The title (and illustration) of this post comes from a wonderful little children’s book, The Book of Mean People by Toni Morrison, which I discovered on one of my favorite websites, Brain Pickings. The simplest call to action is this: “Somewhere between Twain’s irreverent advice to little girls and the faux-meanness of the facetious faux-unkindness Cat-Hater’s Handbook, the book nudges us to reconsider what “meanness” is and isn’t, and how a child’s assessment differs from a grown-up’s. The Morrisons’ dedication reads:
To brave kids everywhere
(mean people, you know who you are)
As much as this book highlights the way children encounter meanness, it asks us to think about the way we treat others, too. Meanness can come in many forms– from an aggressive bully to false kindness or subtle complacency. So, how do we react to the subtle and not-so-subtle mudslinging that happens within our circles? Sometimes my heart overrides my head, and I match their meanness with my own. I’m still working on the best way to stand up for myself while keeping my cool. What I do know is this: I never feel better about the situation when I approach it negativity. So today I thought we’d dig a little bit deeper into what motivates a mean-spirited person and discuss a couple ways we can deal with the negative people in our lives without compromising humility and maturity.
So. What do you think motivates someone to be malicious and how do we best react when someone attacks? It’s easy to set boundaries with strangers who are mean, or to block those emboldened by anonymity and comment forums. But what about a person who enters your family or friend group? They’re much harder to cut ties with, and often times the only option is to learn how to live with this difficult person. Understanding why someone may throw stones your way doesn’t heal all wounds, but it helps one find the strength to forgive. I’ve thought long and hard about what drives meanness in people and I keep coming back to these two theories:
Maybe it’s the fear of judgement. When a person needs validation for their self worth, they’ll go to extreme measures to get it. Could this mean a backhanded compliment is just a way to protect themselves from judgement? Are they judging me, fearing I’ll judge them? Is this how a frenemy is born?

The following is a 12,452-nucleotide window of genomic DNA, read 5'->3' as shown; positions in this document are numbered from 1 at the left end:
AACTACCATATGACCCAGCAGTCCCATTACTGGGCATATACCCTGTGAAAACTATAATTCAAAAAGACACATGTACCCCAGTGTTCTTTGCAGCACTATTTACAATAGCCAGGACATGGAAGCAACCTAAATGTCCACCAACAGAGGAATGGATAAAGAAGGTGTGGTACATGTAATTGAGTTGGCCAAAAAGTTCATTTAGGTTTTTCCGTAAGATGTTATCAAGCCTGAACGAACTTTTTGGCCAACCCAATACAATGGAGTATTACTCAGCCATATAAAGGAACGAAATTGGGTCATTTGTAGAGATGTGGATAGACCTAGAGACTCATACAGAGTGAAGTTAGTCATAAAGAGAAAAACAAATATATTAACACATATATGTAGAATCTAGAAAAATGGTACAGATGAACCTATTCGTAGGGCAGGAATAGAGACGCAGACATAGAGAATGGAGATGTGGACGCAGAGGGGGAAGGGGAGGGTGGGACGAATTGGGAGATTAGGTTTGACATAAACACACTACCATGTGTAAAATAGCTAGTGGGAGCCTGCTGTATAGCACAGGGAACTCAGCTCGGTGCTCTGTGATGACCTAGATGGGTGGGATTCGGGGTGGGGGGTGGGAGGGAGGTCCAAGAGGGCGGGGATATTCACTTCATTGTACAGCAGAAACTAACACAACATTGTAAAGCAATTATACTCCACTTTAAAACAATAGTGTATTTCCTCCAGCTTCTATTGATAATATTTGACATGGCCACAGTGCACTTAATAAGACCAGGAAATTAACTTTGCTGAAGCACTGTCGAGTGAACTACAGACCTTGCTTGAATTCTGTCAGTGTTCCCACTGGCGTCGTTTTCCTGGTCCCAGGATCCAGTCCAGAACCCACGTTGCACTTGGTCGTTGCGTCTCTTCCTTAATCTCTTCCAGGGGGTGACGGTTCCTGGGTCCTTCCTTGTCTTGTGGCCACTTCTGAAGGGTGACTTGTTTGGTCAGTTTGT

Maybe it has nothing to do with me. Rarely do we ever see someone for who they really are. You never know what battles a bully may be fighting, but acts of malice is often a learned behavior. Everyone is fighting their own battle.
These theories then raise these two questions:
If it has nothing to do with me, then why? The common thread may be that negative people blame external factors rather than oneself for their situation.
So how do we deal with it? There are few options when dealing with an unkind person. One can ignore the problem and hope that something changes, or confront the person and implore them to work with you to improve your relationship. But these options can sometimes go awry, as ignoring the problem can be draining and result in even more damage to your relationship. Confronting someone is difficult because the person needs to be willing.
Sometimes meanness tells us more about someone’s fears than it does the person they’re trashing. I’ve concluded that the best way to deal with a meanness is to find the humility to remain positive about the situation, and recognize that- unless you’re dealing with someone who is borderline or sociopathic– the negative behavior has everything to do with them, and nothing to do with you. What do you think?
When a negative person makes me upset, I often wonder if that means I have a little bit of negativity within myself. Sometimes I wonder if I’m just being too sensitive. But meanness is something we’ve all experienced and we’ve all dished out (in small ways or in big ways.) No one likes to hear that someone doesn’t like them, or that there’s a person saying malicious things about you. But we must remember that it is impossible for everyone to like us. It is impossible to make everyone happy. Approaching negativity with indifference or even kindness may feel like you’re not standing up for yourself, but it is the only way to protect your own happiness.
BY Kate Arends - September 2, 2014
Thank you for being here. For being open to enjoying life’s simple pleasures and looking inward to understand yourself, your neighbors, and your fellow humans! I’m looking forward to chatting with you.
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